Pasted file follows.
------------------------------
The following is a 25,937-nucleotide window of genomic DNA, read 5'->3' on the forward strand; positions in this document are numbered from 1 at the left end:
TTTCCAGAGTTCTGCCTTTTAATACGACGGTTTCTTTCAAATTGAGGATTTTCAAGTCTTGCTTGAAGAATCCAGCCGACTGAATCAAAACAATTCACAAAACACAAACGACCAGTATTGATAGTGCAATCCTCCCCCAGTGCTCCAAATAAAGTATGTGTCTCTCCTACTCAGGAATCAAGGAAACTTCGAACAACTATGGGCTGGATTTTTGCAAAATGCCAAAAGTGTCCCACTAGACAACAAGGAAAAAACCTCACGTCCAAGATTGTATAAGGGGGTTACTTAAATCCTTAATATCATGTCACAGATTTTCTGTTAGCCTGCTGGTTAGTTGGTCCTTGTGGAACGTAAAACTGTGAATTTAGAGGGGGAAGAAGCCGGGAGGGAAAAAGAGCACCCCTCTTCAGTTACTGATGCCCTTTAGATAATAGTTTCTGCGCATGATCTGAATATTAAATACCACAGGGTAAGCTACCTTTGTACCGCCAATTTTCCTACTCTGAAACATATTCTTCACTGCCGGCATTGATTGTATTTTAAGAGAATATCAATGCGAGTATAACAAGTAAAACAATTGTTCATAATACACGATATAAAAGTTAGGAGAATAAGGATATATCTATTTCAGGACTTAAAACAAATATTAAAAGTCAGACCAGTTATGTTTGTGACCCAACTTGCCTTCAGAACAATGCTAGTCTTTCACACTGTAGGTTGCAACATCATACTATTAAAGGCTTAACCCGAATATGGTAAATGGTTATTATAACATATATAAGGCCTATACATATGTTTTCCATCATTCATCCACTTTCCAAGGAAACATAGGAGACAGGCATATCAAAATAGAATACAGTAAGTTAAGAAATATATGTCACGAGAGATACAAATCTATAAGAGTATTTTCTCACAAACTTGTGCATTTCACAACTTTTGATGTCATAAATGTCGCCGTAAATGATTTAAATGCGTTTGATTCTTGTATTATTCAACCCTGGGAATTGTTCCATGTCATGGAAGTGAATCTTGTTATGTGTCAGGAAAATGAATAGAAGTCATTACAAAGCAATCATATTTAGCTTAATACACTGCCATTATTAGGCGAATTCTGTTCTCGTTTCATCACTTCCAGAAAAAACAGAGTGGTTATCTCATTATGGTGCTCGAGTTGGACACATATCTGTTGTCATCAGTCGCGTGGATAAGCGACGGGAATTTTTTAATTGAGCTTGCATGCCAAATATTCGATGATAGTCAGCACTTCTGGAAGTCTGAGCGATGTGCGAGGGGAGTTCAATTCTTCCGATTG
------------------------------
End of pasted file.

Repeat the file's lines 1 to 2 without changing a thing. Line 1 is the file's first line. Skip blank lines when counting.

The following is a 25,937-nucleotide window of genomic DNA, read 5'->3' on the forward strand; positions in this document are numbered from 1 at the left end:
TTTCCAGAGTTCTGCCTTTTAATACGACGGTTTCTTTCAAATTGAGGATTTTCAAGTCTTGCTTGAAGAATCCAGCCGACTGAATCAAAACAATTCACAAAACACAAACGACCAGTATTGATAGTGCAATCCTCCCCCAGTGCTCCAAATAAAGTATGTGTCTCTCCTACTCAGGAATCAAGGAAACTTCGAACAACTATGGGCTGGATTTTTGCAAAATGCCAAAAGTGTCCCACTAGACAACAAGGAAAAAACCTCACGTCCAAGATTGTATAAGGGGGTTACTTAAATCCTTAATATCATGTCACAGATTTTCTGTTAGCCTGCTGGTTAGTTGGTCCTTGTGGAACGTAAAACTGTGAATTTAGAGGGGGAAGAAGCCGGGAGGGAAAAAGAGCACCCCTCTTCAGTTACTGATGCCCTTTAGATAATAGTTTCTGCGCATGATCTGAATATTAAATACCACAGGGTAAGCTACCTTTGTACCGCCAATTTTCCTACTCTGAAACATATTCTTCACTGCCGGCATTGATTGTATTTTAAGAGAATATCAATGCGAGTATAACAAGTAAAACAATTGTTCATAATACACGATATAAAAGTTAGGAGAATAAGGATATATCTATTTCAGGACTTAAAACAAATATTAAAAGTCAGACCAGTTATGTTTGTGACCCAACTTGCCTTCAGAACAATGCTAGTCTTTCACACTGTAGGTTGCAACATCATACTATTAAAGGCTTAACCCGAATATGGTAAATGGTTATTATAACATATATAAGGCCTATACATATGTTTTCCATCATTCATCCACTTTCCAAGGAAACATAGGAGACAGGCATATCAAAATAGAATACAGTAAGTTAAGAAATATATGTCACGAGAGATACAAATCTATAAGAGTATTTTCTCACAAACTTGTGCATTTCACAACTTTTGATGTCATAAATGTCGCCGTAAATGATTTAAATGCGTTTGATTCTTGTATTATTCAACCCTGGGAATTGTTCCATGTCATGGAAGTGAATCTTGTTATGTGTCAGGAAAATGAATAGAAGTCATTACAAAGCAATCATATTTAGCTTAATACACTGCCATTATTAGGCGAATTCTGTTCTCGTTTCATCACTTCCAGAAAAAACAGAGTGGTTATCTCATTATGGTGCTCGAGTTGGACACATATCTGTTGTCATCAGTCGCGTGGATAAGCGACGGGAATTTTTTAATTGAGCTTGCATGCCAAATATTCGATGATAGTCAGCACTTCTGGAAGTCTGAGCGATGTGCGAGGGGAGTTCAATTCTTCCGATTG